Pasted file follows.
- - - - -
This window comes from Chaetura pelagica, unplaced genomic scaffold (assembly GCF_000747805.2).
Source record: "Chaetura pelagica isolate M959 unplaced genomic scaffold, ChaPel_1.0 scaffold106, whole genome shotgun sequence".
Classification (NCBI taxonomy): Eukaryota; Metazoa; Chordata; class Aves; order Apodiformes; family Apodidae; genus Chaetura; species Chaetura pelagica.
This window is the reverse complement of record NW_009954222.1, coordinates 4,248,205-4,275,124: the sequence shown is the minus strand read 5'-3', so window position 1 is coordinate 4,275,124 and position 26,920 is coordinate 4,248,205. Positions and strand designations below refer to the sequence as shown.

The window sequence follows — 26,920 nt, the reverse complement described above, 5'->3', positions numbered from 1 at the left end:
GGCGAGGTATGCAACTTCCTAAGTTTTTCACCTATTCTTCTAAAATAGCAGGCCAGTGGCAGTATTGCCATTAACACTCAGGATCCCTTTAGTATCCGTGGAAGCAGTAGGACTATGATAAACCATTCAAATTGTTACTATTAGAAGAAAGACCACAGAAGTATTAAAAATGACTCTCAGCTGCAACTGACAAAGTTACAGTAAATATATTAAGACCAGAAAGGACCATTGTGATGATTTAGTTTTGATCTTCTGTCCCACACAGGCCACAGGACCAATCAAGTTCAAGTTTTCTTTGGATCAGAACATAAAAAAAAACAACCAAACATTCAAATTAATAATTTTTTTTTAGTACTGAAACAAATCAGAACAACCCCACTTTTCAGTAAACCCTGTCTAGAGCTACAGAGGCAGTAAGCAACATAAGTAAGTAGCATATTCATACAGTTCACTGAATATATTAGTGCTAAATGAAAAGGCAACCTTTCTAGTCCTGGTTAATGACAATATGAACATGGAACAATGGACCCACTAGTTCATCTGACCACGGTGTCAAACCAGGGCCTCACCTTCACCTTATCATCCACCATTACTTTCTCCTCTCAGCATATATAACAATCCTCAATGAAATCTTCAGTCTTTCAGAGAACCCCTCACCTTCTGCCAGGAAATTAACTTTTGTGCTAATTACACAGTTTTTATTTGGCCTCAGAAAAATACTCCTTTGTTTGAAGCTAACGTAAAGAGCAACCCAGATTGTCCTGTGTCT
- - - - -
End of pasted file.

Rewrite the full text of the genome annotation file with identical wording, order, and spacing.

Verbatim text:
This window comes from Chaetura pelagica, unplaced genomic scaffold (assembly GCF_000747805.2).
Source record: "Chaetura pelagica isolate M959 unplaced genomic scaffold, ChaPel_1.0 scaffold106, whole genome shotgun sequence".
Classification (NCBI taxonomy): Eukaryota; Metazoa; Chordata; class Aves; order Apodiformes; family Apodidae; genus Chaetura; species Chaetura pelagica.
This window is the reverse complement of record NW_009954222.1, coordinates 4,248,205-4,275,124: the sequence shown is the minus strand read 5'-3', so window position 1 is coordinate 4,275,124 and position 26,920 is coordinate 4,248,205. Positions and strand designations below refer to the sequence as shown.

The window sequence follows — 26,920 nt, the reverse complement described above, 5'->3', positions numbered from 1 at the left end:
GGCGAGGTATGCAACTTCCTAAGTTTTTCACCTATTCTTCTAAAATAGCAGGCCAGTGGCAGTATTGCCATTAACACTCAGGATCCCTTTAGTATCCGTGGAAGCAGTAGGACTATGATAAACCATTCAAATTGTTACTATTAGAAGAAAGACCACAGAAGTATTAAAAATGACTCTCAGCTGCAACTGACAAAGTTACAGTAAATATATTAAGACCAGAAAGGACCATTGTGATGATTTAGTTTTGATCTTCTGTCCCACACAGGCCACAGGACCAATCAAGTTCAAGTTTTCTTTGGATCAGAACATAAAAAAAAACAACCAAACATTCAAATTAATAATTTTTTTTTAGTACTGAAACAAATCAGAACAACCCCACTTTTCAGTAAACCCTGTCTAGAGCTACAGAGGCAGTAAGCAACATAAGTAAGTAGCATATTCATACAGTTCACTGAATATATTAGTGCTAAATGAAAAGGCAACCTTTCTAGTCCTGGTTAATGACAATATGAACATGGAACAATGGACCCACTAGTTCATCTGACCACGGTGTCAAACCAGGGCCTCACCTTCACCTTATCATCCACCATTACTTTCTCCTCTCAGCATATATAACAATCCTCAATGAAATCTTCAGTCTTTCAGAGAACCCCTCACCTTCTGCCAGGAAATTAACTTTTGTGCTAATTACACAGTTTTTATTTGGCCTCAGAAAAATACTCCTTTGTTTGAAGCTAACGTAAAGAGCAACCCAGATTGTCCTGTGTCT